The husband of missing conwoman Melissa Caddick has claimed he is entitled to a share of the property, cars, jewellery and artwork once owned by the alleged Sydney fraudster that is believed to be worth millions.
On Tuesday, April 19, Anthony Koletti, who married Caddick in 2013, sent a statement to the Federal Court claiming entitlement over a portion of Caddick’s stolen wealth.
The statement also orders that “personal” property including five John Olsen paintings, Caddick’s Gucci wedding dress, a Louis Vuitton watch, and various pieces of jewellery worth more than $95,00 be delivered to Koletti for his “exclusive use”.
Koletti claims his financial contribution to their household from 2017 to 2020 meant he was entitled to two multi-million dollar homes, $2 million of jewellery and clothes, $7 million of shares and proceeds from $360,000 of sold-off cars.
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In his statement, Koletti said that the extensive media attention around Caddick’s fraudulent actions and her presumed death has prevented him from securing “gainful employment in his usual trade.”
The statement also highlighted Koletti’s non-financial contributions to the household, such as his duties as a homemaker and using his income to care for Caddick’s son, which indicated he was entitled to a share of his missing wife’s assets.
Koletti’s court filing comes as Caddick’s assets are set to be liquidated to pay back some of the $23 million she allegedly stole from investors.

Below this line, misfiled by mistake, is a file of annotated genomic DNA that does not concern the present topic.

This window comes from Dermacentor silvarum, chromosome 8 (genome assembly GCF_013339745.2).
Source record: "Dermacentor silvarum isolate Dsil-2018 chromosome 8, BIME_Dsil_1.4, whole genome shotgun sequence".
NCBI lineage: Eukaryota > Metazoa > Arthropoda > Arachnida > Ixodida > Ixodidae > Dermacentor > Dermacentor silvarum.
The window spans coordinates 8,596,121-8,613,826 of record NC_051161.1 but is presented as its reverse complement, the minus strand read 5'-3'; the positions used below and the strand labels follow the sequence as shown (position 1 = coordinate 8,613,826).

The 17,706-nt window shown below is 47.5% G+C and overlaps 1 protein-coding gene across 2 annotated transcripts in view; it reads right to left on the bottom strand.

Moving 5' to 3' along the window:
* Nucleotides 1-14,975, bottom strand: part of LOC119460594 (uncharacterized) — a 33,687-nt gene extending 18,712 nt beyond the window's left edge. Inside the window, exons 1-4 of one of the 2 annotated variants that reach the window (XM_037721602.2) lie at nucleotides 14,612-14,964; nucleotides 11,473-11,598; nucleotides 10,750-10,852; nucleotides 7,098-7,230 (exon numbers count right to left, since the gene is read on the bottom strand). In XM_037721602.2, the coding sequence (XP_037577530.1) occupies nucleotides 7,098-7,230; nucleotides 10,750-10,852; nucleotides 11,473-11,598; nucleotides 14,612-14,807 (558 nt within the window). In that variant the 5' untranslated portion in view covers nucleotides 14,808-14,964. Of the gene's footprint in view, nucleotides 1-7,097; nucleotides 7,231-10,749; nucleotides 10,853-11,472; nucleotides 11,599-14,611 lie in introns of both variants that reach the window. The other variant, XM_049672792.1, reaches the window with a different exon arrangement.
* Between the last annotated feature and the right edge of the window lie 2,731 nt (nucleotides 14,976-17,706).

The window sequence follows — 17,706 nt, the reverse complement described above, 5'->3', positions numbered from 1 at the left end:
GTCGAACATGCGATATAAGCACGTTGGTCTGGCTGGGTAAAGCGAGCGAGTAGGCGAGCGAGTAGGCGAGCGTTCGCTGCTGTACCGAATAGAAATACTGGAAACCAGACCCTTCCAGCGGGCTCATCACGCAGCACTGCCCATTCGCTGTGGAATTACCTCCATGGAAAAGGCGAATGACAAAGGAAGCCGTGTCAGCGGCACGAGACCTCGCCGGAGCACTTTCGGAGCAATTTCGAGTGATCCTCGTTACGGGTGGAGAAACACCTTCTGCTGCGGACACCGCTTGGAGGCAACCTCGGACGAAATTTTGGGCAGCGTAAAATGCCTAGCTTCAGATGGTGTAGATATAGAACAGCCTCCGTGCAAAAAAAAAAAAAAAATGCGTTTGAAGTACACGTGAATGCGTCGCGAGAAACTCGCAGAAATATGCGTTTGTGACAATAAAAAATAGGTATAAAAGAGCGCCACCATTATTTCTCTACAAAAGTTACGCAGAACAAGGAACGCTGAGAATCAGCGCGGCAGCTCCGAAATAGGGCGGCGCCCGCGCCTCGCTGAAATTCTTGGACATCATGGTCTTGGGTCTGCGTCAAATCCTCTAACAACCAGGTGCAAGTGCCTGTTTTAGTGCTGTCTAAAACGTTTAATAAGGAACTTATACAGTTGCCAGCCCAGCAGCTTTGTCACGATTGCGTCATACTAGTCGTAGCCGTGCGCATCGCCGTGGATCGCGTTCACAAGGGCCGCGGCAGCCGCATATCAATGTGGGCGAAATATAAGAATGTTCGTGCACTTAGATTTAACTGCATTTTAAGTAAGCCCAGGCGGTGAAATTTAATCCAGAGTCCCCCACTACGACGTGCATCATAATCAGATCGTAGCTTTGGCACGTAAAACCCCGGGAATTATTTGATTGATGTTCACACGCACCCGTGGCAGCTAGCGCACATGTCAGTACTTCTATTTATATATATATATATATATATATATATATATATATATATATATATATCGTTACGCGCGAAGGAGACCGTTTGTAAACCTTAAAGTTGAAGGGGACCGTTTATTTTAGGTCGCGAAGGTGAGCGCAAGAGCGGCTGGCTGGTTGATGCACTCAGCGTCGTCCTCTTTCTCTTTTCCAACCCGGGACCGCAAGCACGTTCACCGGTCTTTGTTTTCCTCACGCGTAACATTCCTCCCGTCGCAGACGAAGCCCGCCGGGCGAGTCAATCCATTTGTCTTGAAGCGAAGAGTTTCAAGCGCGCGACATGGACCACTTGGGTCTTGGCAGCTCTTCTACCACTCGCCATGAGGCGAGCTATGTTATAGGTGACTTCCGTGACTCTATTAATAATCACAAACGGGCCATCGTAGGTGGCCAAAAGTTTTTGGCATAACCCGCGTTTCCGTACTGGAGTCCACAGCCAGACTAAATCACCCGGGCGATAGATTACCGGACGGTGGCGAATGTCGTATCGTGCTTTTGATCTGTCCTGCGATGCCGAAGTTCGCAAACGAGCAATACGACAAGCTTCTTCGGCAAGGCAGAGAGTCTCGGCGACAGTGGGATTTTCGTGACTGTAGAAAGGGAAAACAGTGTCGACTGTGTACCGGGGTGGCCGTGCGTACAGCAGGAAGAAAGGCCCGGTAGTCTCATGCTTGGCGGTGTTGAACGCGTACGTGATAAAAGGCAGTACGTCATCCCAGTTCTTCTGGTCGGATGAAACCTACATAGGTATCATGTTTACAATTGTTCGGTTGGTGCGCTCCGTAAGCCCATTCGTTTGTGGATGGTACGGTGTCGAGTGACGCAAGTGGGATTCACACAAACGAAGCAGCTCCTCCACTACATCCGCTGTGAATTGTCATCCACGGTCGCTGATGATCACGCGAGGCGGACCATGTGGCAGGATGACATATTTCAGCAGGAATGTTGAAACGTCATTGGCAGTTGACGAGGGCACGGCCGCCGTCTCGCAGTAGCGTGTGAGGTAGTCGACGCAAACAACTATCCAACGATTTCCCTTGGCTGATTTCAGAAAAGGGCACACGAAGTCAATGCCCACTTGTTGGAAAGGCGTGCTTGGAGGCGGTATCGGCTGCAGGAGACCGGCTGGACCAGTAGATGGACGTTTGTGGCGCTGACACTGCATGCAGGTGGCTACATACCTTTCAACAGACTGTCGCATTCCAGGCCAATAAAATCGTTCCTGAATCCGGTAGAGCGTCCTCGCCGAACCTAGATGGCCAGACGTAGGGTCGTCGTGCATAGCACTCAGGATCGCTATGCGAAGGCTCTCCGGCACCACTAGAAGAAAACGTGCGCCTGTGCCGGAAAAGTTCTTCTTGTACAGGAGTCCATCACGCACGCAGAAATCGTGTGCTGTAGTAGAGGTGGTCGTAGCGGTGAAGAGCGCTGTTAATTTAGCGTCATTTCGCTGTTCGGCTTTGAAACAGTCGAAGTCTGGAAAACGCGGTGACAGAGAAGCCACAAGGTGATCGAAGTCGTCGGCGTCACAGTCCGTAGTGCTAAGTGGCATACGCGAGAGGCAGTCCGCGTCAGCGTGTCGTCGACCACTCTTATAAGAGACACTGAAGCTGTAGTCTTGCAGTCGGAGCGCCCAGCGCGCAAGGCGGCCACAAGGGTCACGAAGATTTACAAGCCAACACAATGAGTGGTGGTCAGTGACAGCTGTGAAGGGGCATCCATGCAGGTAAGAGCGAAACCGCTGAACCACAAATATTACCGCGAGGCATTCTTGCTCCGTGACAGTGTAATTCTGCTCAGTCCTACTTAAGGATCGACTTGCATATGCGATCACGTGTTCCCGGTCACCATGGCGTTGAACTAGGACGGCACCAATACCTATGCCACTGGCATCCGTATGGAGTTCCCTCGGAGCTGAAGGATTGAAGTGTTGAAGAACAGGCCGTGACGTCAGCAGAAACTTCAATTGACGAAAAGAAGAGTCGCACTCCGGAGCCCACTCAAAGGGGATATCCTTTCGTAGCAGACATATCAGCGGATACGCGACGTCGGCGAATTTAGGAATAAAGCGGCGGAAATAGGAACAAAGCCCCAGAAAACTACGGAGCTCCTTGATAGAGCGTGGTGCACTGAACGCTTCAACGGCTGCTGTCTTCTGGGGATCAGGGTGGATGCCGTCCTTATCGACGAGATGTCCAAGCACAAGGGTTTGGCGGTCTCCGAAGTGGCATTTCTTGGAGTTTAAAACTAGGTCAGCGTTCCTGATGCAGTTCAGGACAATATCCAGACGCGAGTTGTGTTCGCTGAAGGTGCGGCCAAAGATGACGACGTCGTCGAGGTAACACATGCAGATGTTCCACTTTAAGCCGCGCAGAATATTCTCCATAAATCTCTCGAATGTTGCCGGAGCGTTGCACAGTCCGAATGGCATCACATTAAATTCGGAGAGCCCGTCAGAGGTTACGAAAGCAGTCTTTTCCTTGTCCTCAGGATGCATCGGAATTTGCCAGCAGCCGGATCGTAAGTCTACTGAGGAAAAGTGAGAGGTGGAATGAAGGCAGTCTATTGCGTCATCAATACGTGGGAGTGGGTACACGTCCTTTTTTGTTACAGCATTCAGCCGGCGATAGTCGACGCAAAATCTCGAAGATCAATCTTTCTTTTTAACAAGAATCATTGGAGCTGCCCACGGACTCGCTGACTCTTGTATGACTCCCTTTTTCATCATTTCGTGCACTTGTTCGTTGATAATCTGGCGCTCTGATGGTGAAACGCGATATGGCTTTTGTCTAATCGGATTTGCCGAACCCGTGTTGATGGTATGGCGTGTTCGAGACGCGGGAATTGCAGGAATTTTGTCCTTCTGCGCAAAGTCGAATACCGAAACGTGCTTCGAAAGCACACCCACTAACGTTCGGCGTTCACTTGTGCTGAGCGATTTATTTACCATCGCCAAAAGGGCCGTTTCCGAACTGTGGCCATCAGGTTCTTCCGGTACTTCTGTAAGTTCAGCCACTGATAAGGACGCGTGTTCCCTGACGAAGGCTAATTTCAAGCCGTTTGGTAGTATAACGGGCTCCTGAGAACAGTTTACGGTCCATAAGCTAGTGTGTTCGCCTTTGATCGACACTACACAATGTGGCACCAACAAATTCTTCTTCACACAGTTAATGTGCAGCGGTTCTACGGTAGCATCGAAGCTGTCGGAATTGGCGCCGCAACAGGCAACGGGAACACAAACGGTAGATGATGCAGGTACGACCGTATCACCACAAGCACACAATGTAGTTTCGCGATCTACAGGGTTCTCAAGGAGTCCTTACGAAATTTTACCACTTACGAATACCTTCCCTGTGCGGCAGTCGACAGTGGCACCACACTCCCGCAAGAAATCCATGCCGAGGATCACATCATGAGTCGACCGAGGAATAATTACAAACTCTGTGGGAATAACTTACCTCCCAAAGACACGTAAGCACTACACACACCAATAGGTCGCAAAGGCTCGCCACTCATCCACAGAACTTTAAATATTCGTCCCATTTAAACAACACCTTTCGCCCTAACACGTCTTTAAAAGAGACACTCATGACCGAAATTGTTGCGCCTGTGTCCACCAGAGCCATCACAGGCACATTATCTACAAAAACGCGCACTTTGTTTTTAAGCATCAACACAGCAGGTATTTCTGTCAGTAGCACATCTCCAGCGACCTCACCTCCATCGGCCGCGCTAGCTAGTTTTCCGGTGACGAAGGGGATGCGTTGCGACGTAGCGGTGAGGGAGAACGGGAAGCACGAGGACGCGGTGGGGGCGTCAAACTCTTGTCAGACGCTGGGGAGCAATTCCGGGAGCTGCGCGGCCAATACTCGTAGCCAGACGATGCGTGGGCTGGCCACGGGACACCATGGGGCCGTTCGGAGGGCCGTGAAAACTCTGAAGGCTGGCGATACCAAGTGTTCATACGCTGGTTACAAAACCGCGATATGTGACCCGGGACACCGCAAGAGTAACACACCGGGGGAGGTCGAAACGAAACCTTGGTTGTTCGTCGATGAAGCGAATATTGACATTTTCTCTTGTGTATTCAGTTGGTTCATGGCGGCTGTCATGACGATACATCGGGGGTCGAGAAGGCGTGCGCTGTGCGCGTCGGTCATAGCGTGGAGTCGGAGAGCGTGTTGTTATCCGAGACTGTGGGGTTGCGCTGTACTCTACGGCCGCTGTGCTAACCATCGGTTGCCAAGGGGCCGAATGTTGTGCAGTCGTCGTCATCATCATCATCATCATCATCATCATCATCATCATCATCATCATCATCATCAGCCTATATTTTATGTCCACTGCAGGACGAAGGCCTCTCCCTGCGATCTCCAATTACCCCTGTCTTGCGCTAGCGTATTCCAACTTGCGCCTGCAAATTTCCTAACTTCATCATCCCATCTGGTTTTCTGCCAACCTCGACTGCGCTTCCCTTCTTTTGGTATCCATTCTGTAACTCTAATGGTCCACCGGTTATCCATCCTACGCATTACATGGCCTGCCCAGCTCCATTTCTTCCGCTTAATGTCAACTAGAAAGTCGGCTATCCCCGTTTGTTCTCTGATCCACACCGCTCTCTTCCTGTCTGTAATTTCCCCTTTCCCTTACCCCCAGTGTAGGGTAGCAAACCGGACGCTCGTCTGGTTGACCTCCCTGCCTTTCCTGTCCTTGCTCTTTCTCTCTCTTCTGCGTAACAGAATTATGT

During an eight-year period, Caddick allegedly stole millions from her clients, who were primarily her family and friends, which she allegedly used to fund a life of luxury. Caddick had allegedly fabricated portfolio statements and created fake accounts to make her clients falsely believe they had invested in shares.
Caddick has not been seen since November 12, 2020, when she disappeared from her beachside mansion the same day the Australian Investment and Securities Commission (ASIC) raided her Dover Heights home.
The 49-year-old is presumed to be dead after the remains of her foot were discovered on the NSW South Coast.
While police have previously theorised that Caddick took her own life, a top criminologist has weighed in on the mysterious case with a theory on Caddick’s fate, suggesting that “based on her personality profile I don’t think she’s likely to have committed suicide”.
“It’s possible, at the extreme end of what’s possible, in that what’s been recovered is a foot and medically you can survive without a foot,” Dr Xanthe Mallett told The Daily Mail.
“It wouldn’t be impossible to disappear when you have that much money. As an investigator, I couldn’t rule it out. But what’s possible and likely are two very different things.
“I think the most likely outcome is she was sadly murdered, second that she took her own life and third is that she’s still alive.”
Last week the NSW Coroner confirmed a start date for an inquest into Caddick’s disappearance, with the hearing scheduled for September 12 to 26.